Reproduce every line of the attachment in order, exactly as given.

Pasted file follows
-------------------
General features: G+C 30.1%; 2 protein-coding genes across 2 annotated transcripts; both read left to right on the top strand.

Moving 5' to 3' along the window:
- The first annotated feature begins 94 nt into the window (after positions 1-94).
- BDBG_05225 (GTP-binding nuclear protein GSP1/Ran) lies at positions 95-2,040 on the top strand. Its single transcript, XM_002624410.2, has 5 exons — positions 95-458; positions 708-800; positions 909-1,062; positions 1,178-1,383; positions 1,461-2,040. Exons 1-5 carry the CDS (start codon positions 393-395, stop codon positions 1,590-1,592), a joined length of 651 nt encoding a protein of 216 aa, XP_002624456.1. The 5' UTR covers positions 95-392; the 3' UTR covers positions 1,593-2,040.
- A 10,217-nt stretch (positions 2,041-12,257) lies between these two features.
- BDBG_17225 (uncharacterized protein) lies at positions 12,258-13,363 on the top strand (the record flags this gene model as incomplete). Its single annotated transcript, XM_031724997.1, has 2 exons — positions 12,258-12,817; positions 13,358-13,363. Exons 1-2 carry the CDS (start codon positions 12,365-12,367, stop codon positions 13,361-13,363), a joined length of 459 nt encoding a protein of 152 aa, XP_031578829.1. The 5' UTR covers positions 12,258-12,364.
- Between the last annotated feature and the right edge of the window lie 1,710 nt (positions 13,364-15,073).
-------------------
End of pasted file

General features: G+C 30.1%; 2 protein-coding genes across 2 annotated transcripts; both read left to right on the top strand.

Moving 5' to 3' along the window:
- The first annotated feature begins 94 nt into the window (after positions 1-94).
- BDBG_05225 (GTP-binding nuclear protein GSP1/Ran) lies at positions 95-2,040 on the top strand. Its single transcript, XM_002624410.2, has 5 exons — positions 95-458; positions 708-800; positions 909-1,062; positions 1,178-1,383; positions 1,461-2,040. Exons 1-5 carry the CDS (start codon positions 393-395, stop codon positions 1,590-1,592), a joined length of 651 nt encoding a protein of 216 aa, XP_002624456.1. The 5' UTR covers positions 95-392; the 3' UTR covers positions 1,593-2,040.
- A 10,217-nt stretch (positions 2,041-12,257) lies between these two features.
- BDBG_17225 (uncharacterized protein) lies at positions 12,258-13,363 on the top strand (the record flags this gene model as incomplete). Its single annotated transcript, XM_031724997.1, has 2 exons — positions 12,258-12,817; positions 13,358-13,363. Exons 1-2 carry the CDS (start codon positions 12,365-12,367, stop codon positions 13,361-13,363), a joined length of 459 nt encoding a protein of 152 aa, XP_031578829.1. The 5' UTR covers positions 12,258-12,364.
- Between the last annotated feature and the right edge of the window lie 1,710 nt (positions 13,364-15,073).